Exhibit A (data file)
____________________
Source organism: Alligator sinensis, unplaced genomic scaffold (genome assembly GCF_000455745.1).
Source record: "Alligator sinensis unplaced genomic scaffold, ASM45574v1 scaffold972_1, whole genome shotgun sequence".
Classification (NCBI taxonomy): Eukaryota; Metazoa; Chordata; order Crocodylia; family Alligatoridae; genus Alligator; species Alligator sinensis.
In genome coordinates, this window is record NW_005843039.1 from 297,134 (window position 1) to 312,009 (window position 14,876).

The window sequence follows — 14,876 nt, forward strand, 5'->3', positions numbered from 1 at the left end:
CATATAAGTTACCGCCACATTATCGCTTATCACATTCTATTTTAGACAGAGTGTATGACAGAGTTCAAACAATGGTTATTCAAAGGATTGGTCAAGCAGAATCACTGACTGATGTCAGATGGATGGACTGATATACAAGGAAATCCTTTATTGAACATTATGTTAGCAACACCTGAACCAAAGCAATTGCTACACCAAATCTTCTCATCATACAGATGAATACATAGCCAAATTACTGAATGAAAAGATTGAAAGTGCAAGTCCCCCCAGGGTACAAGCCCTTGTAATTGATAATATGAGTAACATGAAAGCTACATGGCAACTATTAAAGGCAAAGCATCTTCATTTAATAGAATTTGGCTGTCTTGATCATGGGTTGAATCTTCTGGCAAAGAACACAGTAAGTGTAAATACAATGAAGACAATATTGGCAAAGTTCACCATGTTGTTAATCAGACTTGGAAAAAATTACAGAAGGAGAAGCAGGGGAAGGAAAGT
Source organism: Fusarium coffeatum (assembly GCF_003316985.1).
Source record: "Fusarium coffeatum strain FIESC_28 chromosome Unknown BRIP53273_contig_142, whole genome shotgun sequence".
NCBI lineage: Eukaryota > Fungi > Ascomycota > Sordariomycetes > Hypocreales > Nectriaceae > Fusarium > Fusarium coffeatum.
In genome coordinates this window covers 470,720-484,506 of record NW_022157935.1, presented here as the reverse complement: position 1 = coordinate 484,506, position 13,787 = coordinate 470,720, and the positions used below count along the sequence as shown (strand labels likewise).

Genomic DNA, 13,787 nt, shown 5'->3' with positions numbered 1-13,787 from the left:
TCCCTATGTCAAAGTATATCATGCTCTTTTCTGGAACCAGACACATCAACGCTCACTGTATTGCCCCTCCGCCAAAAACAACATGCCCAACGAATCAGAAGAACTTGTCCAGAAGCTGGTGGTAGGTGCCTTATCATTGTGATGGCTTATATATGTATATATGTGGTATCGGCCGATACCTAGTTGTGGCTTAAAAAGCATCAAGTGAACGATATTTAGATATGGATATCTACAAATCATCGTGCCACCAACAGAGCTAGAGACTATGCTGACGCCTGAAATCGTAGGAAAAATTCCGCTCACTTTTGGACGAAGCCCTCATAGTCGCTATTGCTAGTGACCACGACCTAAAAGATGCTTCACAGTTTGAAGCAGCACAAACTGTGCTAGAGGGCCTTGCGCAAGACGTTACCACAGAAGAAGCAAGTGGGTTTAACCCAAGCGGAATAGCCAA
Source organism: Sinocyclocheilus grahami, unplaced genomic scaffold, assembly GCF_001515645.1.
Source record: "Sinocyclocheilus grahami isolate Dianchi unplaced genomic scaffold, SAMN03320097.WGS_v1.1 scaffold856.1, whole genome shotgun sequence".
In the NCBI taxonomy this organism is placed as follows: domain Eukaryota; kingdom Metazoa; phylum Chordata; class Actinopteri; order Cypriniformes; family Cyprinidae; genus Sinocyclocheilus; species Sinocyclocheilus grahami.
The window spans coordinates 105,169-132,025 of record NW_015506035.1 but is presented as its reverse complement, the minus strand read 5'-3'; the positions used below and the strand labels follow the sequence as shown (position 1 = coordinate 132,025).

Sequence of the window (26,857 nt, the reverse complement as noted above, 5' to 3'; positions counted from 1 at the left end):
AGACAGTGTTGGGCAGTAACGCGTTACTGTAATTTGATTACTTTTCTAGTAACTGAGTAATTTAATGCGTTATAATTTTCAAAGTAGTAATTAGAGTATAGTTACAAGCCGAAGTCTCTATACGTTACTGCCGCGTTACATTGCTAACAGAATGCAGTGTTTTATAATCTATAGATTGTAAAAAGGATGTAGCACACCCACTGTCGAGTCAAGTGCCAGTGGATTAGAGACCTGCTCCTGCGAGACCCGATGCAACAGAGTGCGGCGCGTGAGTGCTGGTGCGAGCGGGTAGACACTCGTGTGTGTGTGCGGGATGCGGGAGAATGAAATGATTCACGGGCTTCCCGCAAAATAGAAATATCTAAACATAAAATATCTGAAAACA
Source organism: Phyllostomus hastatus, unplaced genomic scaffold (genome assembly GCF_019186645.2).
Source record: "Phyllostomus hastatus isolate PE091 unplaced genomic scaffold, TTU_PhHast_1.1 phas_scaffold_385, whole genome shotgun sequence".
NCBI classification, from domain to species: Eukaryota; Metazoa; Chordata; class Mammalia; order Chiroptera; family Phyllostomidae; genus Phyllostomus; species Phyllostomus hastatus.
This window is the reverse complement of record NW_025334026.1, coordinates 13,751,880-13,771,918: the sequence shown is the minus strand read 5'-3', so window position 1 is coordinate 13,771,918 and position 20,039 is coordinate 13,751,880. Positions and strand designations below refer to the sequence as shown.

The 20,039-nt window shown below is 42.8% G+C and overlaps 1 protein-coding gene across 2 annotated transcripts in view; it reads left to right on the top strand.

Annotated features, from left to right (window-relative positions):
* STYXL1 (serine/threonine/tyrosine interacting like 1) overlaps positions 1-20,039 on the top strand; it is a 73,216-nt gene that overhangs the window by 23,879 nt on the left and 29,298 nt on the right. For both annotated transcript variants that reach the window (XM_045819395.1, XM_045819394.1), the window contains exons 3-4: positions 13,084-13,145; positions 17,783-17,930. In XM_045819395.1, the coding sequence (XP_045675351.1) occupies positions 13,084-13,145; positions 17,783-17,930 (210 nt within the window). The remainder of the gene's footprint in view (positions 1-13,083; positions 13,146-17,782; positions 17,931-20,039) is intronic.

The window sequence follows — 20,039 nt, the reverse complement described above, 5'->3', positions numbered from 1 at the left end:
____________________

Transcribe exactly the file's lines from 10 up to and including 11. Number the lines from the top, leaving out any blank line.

In genome coordinates this window covers 470,720-484,506 of record NW_022157935.1, presented here as the reverse complement: position 1 = coordinate 484,506, position 13,787 = coordinate 470,720, and the positions used below count along the sequence as shown (strand labels likewise).

Genomic DNA, 13,787 nt, shown 5'->3' with positions numbered 1-13,787 from the left: